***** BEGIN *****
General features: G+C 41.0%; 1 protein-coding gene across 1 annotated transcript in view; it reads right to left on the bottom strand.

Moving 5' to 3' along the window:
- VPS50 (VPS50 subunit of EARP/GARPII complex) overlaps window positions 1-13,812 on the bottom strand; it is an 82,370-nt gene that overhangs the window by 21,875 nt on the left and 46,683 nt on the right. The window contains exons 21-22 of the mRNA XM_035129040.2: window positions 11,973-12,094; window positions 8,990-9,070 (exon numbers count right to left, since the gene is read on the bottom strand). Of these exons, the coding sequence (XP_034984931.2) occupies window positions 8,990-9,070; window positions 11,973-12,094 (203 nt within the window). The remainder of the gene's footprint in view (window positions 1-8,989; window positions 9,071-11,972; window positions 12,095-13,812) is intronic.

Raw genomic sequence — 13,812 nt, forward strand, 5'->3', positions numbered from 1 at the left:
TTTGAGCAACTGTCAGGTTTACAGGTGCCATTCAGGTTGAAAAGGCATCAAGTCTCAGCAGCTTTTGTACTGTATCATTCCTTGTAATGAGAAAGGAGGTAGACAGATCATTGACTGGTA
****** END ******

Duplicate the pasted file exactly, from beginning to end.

General features: G+C 41.0%; 1 protein-coding gene across 1 annotated transcript in view; it reads right to left on the bottom strand.

Moving 5' to 3' along the window:
- VPS50 (VPS50 subunit of EARP/GARPII complex) overlaps window positions 1-13,812 on the bottom strand; it is an 82,370-nt gene that overhangs the window by 21,875 nt on the left and 46,683 nt on the right. The window contains exons 21-22 of the mRNA XM_035129040.2: window positions 11,973-12,094; window positions 8,990-9,070 (exon numbers count right to left, since the gene is read on the bottom strand). Of these exons, the coding sequence (XP_034984931.2) occupies window positions 8,990-9,070; window positions 11,973-12,094 (203 nt within the window). The remainder of the gene's footprint in view (window positions 1-8,989; window positions 9,071-11,972; window positions 12,095-13,812) is intronic.

Raw genomic sequence — 13,812 nt, forward strand, 5'->3', positions numbered from 1 at the left:
TTTGAGCAACTGTCAGGTTTACAGGTGCCATTCAGGTTGAAAAGGCATCAAGTCTCAGCAGCTTTTGTACTGTATCATTCCTTGTAATGAGAAAGGAGGTAGACAGATCATTGACTGGTA